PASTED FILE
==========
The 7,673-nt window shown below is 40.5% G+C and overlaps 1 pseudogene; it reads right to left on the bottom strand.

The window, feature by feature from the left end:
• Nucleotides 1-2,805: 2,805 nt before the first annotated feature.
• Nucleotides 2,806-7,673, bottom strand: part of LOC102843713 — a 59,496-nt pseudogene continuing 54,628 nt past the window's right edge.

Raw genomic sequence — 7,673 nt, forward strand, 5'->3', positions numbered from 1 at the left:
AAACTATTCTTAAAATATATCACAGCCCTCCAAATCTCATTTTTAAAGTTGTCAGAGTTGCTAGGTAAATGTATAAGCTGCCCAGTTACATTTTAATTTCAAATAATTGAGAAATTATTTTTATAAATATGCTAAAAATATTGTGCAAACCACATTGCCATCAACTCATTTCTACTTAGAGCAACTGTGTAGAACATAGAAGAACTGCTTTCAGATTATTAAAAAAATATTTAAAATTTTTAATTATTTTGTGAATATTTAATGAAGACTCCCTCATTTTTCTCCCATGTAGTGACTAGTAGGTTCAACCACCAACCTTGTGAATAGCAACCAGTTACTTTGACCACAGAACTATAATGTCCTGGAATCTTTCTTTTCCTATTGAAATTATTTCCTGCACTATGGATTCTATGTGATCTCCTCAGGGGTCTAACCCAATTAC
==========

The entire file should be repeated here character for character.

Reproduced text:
The 7,673-nt window shown below is 40.5% G+C and overlaps 1 pseudogene; it reads right to left on the bottom strand.

The window, feature by feature from the left end:
• Nucleotides 1-2,805: 2,805 nt before the first annotated feature.
• Nucleotides 2,806-7,673, bottom strand: part of LOC102843713 — a 59,496-nt pseudogene continuing 54,628 nt past the window's right edge.

Raw genomic sequence — 7,673 nt, forward strand, 5'->3', positions numbered from 1 at the left:
AAACTATTCTTAAAATATATCACAGCCCTCCAAATCTCATTTTTAAAGTTGTCAGAGTTGCTAGGTAAATGTATAAGCTGCCCAGTTACATTTTAATTTCAAATAATTGAGAAATTATTTTTATAAATATGCTAAAAATATTGTGCAAACCACATTGCCATCAACTCATTTCTACTTAGAGCAACTGTGTAGAACATAGAAGAACTGCTTTCAGATTATTAAAAAAATATTTAAAATTTTTAATTATTTTGTGAATATTTAATGAAGACTCCCTCATTTTTCTCCCATGTAGTGACTAGTAGGTTCAACCACCAACCTTGTGAATAGCAACCAGTTACTTTGACCACAGAACTATAATGTCCTGGAATCTTTCTTTTCCTATTGAAATTATTTCCTGCACTATGGATTCTATGTGATCTCCTCAGGGGTCTAACCCAATTAC